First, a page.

The Hunt for Sarah October
Democrats understand Sarah Palin is a formidable political force who has upset the Obama victory plan. The latest Washington Post/ABC Poll shows John McCain taking a 12-point lead over Barack Obama among white women, a reversal of Mr. Obama's eight-point lead last month.
It's no surprise, then, that Democrats have airdropped a mini-army of 30 lawyers, investigators and opposition researchers into Anchorage, the state capital Juneau and Mrs. Palin's hometown of Wasilla to dig into her record and background. My sources report the first wave arrived in Anchorage less than 24 hours after John McCain selected her on August 29.
The main area of interest to the Democratic SWAT team is Mrs. Palin's dismissal in July of her public safety commissioner. Mrs. Palin says he was fired for cause. Her critics claim he was fired because he wouldn't bend to pressure to get rid of a state trooper, Mike Wooten, who had been involved in a bitter divorce battle with Mrs. Palin's sister. Mr. Wooten is certainly a colorful character. He served a five-day suspension after the Palin family filed a complaint against him alleging he had threatened Mrs. Palin's father. They also accused him of using a Taser on his 10-year-old stepson, drinking in his patrol car and illegally shooting a moose.
Mrs. Palin will return to Alaska for the first time in nearly two weeks on Wednesday night, when she is scheduled to arrive in Fairbanks. Local Republicans will hold a "Welcome Home" rally for her. You can bet some of the Democratic opposition research contingent will be in the audience taking notes. They'll be the ones arriving in rental cars and wearing fancy dress shoes from back east.
.-- John Fund
Hillary and Sarah Strike a Truce
Hillary Clinton threaded her way carefully through the debate over Sarah Palin's presence on the GOP ticket in a campaign appearance for Barack Obama yesterday in Florida.Mrs. Palin had singled out Hillary Clinton for praise at the announcement of her candidacy for "making 18 million cracks in the glass ceiling" of American politics, a reference to the number of Clinton votes in the Democratic primaries. In turn, Mrs. Clinton was careful not to disparage Mrs. Palin, even as she told voters that a McCain-Palin ticket "are not the change that we need" from Bush administration policies."It is a great accomplishment," she said of Mrs. Palin's selection. "Women as well as men make their decisions after they weigh the evidence."Former Clinton spokesman Howard Wolfson says Democrats who expect Mrs. Clinton to sink her rhetorical teeth into Mrs. Palin are going to be disappointed. "Don't hold your breath," he wrote in the New Republic. "Clinton-Palin might drive ratings and sell magazines, but it wouldn't be good for the Democratic Party, or the cause of women's rights. Some might enjoy the spectacle, but don't expect Hillary Clinton to play along."Some members of her audience certainly tried to stir things up. One supporter interrupted her speech in Tampa yesterday by shouting "Tell us about Palin!" She politely declined by commenting: "You know what? I don't think that's what this election is about. This election is about the differences between us and the Republican Party."If Team Obama is looking for an attack dog against Mrs. Palin, they may have to make another trip to the political pound.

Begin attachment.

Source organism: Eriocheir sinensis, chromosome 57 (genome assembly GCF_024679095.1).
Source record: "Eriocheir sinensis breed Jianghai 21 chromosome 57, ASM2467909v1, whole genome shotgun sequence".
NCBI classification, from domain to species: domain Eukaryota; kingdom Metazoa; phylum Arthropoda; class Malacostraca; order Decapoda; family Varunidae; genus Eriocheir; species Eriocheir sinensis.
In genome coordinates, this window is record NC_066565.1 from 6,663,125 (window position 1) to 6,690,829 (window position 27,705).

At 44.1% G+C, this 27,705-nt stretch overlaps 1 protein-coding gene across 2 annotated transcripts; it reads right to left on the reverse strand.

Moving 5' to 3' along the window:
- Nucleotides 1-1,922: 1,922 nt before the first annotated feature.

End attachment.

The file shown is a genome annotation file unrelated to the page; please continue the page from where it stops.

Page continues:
-- John Fund
Quote of the Day
"The more Obama has to explain why being a community organizer -- or a state legislator, or a one-term senator with few accomplishments under his belt -- is better preparation for the presidency than being a mayor or governor, the more he volunteers his own shortcomings when compared with McCain. Besides, on paper, Obama doesn't stand up very well against Palin. All of the mythic themes of Obama's political narrative -- the ethics reformer, the bipartisan, the new kind of politician -- all look like press-release material next to Palin's accomplishments. Obama voted the Democratic Party line more often (97%) than McCain voted in accord with President Bush (90%). In Washington, Obama's supposedly 'sweeping' ethics reform -- which forces congressmen to eat lobbyist-provided meals standing up instead of sitting down -- and his feckless reforms in Illinois make him look the Bambi to Palin's Godzilla"
-- Los Angeles Times columnist Jonah Goldberg.
The Oil Tax Cut